Reader Reactions & Anecdotes

Jack D. Hunter's Blog

26 January 2008


It took a fatal airplane crash to start me on the road to living again.

I know that sounds like a line from a soaper, but it’s so nonetheless. I’d become indifferent to the world. Benumbed by it. Then there was this crash at the Wilmington, Del, airport.

It was in November 1947. I’d been back from Europe and the war with Hitler for about a year. I didn’t have any bullet holes in me, but I’d been badly scarred inside. And, because society expected it of me, I’d resumed my place as husband, father, and journalist and I’d gone through all the motions of earnest striving for the Babbitt kind of success.

But it was mostly play-acting, because it was as if the war had delivered a massive shot of Novocain right smack to my heart or gizzard, or whatever organ it is that lets a man feel and care. I’d seen devastation so thorough and so widespread it had become as impersonal to me then as power poles and billboards are now. I’d seen every brand of depravity. I’d seen death in most of its forms, including the Dachau variety.

Anyhow, this particular afternoon in 1947 was cheerless and raw, promising winter. I was a news reporter for Radio Station WILM and was returning to the studio after covering something downstate and was driving past the airport. Seemingly so close I could touch it, a Constellation, one of those four-engine Lockheed bruisers that roamed the world’s airways in the postwar times, came in for a landing, rumbling and rushing majestically over the Du Pont parkway ahead of my car. But apparently the pilot had undershot, because the main landing gear struck a rise of earth at the threshold of the runway.

Like some great gull tripped in full flight, the airliner tumbled. There was an incredible thundering, and the plane began a mad careening, a cartwheeling end-over-end, an eruption of fuel and oil and hydraulic fluid and broken wings and bouncing wheels and crazily spinning propellers.

In one of those weird compoundings of coincidence that sometimes serve newsmen, I happened to be among the first to reach the wreck. An intense fire — a seething incandescence that turned engine metal to lava — had eventually been subdued by airport foam crews, and after the police and rescue people and I could count five bodies in the smoke, I ran across the highway to a restaurant and called in the first report, so that at least a bulletin could make the later broadcast editions. Then I went back and talked with the airline maintenance officials, who stood watching, white-lipped and vacant in their shock, as the coroner began his melancholy retrieval.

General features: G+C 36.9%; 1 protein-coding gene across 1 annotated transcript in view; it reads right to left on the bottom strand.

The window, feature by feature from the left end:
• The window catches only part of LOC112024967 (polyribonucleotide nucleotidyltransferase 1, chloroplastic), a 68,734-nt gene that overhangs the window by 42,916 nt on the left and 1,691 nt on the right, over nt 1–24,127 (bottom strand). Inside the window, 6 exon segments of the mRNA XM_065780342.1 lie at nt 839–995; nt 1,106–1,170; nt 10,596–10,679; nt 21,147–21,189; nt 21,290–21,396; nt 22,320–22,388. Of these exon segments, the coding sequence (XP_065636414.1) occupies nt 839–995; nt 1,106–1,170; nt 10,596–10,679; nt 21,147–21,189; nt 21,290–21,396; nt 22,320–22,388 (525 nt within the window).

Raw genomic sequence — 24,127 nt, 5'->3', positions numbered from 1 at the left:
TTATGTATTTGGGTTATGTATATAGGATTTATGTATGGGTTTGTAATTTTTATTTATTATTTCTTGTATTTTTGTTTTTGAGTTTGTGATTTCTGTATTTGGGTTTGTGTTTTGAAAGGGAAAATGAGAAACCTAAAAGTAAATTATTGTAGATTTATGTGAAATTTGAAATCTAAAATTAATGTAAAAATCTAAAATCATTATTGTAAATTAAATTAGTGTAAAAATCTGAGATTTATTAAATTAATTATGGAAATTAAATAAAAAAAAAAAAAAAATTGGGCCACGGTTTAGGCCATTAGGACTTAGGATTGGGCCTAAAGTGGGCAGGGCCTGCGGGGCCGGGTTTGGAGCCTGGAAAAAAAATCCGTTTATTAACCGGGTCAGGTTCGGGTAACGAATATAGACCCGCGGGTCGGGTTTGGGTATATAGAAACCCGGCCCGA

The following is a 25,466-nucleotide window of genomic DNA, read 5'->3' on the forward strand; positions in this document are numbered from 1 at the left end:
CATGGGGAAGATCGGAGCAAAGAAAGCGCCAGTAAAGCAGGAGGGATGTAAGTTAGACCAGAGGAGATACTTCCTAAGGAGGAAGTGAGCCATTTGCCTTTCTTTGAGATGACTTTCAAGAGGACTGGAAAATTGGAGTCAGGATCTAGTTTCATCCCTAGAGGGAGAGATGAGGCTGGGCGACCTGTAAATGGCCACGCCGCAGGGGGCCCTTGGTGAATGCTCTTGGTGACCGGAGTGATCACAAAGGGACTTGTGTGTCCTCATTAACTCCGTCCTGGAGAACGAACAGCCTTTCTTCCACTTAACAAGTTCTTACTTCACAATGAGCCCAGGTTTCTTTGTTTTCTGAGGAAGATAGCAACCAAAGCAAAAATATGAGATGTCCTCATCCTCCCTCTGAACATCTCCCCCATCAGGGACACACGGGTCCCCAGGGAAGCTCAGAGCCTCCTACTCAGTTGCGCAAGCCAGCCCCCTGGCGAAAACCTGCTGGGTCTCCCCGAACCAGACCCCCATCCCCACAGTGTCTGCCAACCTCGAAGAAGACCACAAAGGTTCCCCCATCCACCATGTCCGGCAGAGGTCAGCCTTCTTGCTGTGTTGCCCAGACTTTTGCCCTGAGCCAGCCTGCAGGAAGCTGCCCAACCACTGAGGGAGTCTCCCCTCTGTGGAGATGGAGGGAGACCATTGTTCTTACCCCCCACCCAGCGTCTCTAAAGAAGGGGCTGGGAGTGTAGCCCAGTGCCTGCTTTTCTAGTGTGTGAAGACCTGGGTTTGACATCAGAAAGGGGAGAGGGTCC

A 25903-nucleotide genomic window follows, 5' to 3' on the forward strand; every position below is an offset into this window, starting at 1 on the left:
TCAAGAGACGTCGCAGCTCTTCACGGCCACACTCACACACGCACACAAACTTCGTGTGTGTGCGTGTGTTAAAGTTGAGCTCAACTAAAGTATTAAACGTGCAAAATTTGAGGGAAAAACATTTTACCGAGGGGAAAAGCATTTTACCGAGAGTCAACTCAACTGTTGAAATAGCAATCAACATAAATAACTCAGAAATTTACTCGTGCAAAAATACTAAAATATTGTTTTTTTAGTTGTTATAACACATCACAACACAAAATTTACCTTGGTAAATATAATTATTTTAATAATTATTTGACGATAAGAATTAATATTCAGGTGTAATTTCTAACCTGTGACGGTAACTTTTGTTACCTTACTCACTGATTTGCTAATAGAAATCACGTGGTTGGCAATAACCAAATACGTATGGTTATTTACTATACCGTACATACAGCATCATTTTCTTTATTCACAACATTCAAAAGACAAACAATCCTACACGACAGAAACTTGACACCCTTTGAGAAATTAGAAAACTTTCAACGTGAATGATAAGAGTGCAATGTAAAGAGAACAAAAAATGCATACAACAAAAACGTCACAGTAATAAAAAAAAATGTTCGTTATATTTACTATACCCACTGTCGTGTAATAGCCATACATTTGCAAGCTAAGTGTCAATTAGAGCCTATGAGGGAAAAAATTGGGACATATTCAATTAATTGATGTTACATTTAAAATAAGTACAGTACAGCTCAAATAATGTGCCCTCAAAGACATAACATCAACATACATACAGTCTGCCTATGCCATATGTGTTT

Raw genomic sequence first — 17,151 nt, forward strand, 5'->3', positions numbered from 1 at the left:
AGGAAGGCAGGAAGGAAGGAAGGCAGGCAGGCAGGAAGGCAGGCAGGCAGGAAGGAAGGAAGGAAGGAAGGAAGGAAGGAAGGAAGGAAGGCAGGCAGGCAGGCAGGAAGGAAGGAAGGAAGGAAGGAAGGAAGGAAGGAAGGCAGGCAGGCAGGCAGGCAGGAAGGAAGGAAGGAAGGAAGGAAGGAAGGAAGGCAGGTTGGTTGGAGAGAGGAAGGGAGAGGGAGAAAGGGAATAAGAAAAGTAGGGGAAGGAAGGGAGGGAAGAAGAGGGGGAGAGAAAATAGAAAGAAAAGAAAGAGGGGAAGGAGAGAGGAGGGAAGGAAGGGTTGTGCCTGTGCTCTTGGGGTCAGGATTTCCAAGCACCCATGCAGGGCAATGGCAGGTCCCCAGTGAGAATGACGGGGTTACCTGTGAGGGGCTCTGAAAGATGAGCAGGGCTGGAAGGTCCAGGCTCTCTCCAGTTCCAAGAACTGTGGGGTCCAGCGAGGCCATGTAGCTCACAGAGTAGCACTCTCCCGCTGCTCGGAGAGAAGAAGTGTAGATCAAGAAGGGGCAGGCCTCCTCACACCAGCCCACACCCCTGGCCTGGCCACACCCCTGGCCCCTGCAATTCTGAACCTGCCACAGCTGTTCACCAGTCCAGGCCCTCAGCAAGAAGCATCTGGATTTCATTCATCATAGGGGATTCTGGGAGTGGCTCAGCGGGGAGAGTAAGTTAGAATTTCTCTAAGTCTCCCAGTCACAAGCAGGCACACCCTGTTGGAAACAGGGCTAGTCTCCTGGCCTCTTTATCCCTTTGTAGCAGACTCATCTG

Yes, the plane had been on a training flight. Yes, a federal inspector had been check-riding with the crew. Yes, it looked like a case of pilot error, but we can't say for sure at this time. Yes, we've got the names. I made notes, my fingers stiff in the wind and cold.

As I sped to the city and into the newsroom, I was more philosophical than excited. I'd seen plane crashes before, lots of them, from Nebraska through France to Bavaria. So I settled at the typewriter and began to write a new lead for the already-moving story.

When I reached the point in my copy where the victims’ names had to be listed, I reached for the phone. Spellings, ages, other obit material, had to be checked with the families. I listened as the phone at the first address began to ring. I checked my watch, wondering where the afternoon had gone and feeling the need for supper. It's a fact I remember well; I was truly that detached.

There was a click, and a woman’ s voice — cool, friendly and strong — said, “Hello.”

My God, I thought. She doesn’t know yet. In a household that should have been hushed with grief, her voice sounded composed and friendly and helpful. Obviously the authorities hadn’t reached her yet. I’d been the first to call.

I can’t reconstruct the conversation; I do know I was unaccountably inarticulate. I’m no longer even sure who the lady was. I think she was the flier’s wife. But wife, mother, or sister, she carried his name, and it was clear that she’d been crazy about him. And she had something else, too. An indescribable quality.

I had — still have — the distinct awareness that it was she who was helping me through this terrible, awkward interview. Because one thing I do remember is that, somewhere in my embarrassed stumbling, she said in that throaty voice, “You have a tough job, don’t you — having to call people about things like this?”

She had, of all things, sympathized with me — a faceless klutz on the phone.

When I got home that night, I studied my wife and kids and the modest little house around us, and they looked different somehow. I told my wife about the crash, naturally, but I couldn’t seem to find words to describe that lady, who, in her indefinable way, had done something to me, or for me.

There were many years of difficulty and heartache still to endure, but that night I knew something in me had altered. The little switch had turned on again.

Today, with the decades of hindsight available to me, I see that the lady must have had a fantastic faith of some kind — a faith that could enable her, in the worst of her own pain, to show concern for another. And in doing so, she’d unwittingly rekindled the hope process in a guy who had pretty much lost his belief in anything.

I can’t explain it, really.

But, as my wife used to say about life's perplexing subtleties, if I have to explain it, you wouldn’t understand it anyway.

Copyright © 2008 by Jack D. Hunter.  All rights reserved.  No part of this document may be reproduced, stored in a retrieval system, or transmitted by any means, electronic, mechanical, photocopying, recording, or otherwise, without written permission from the author.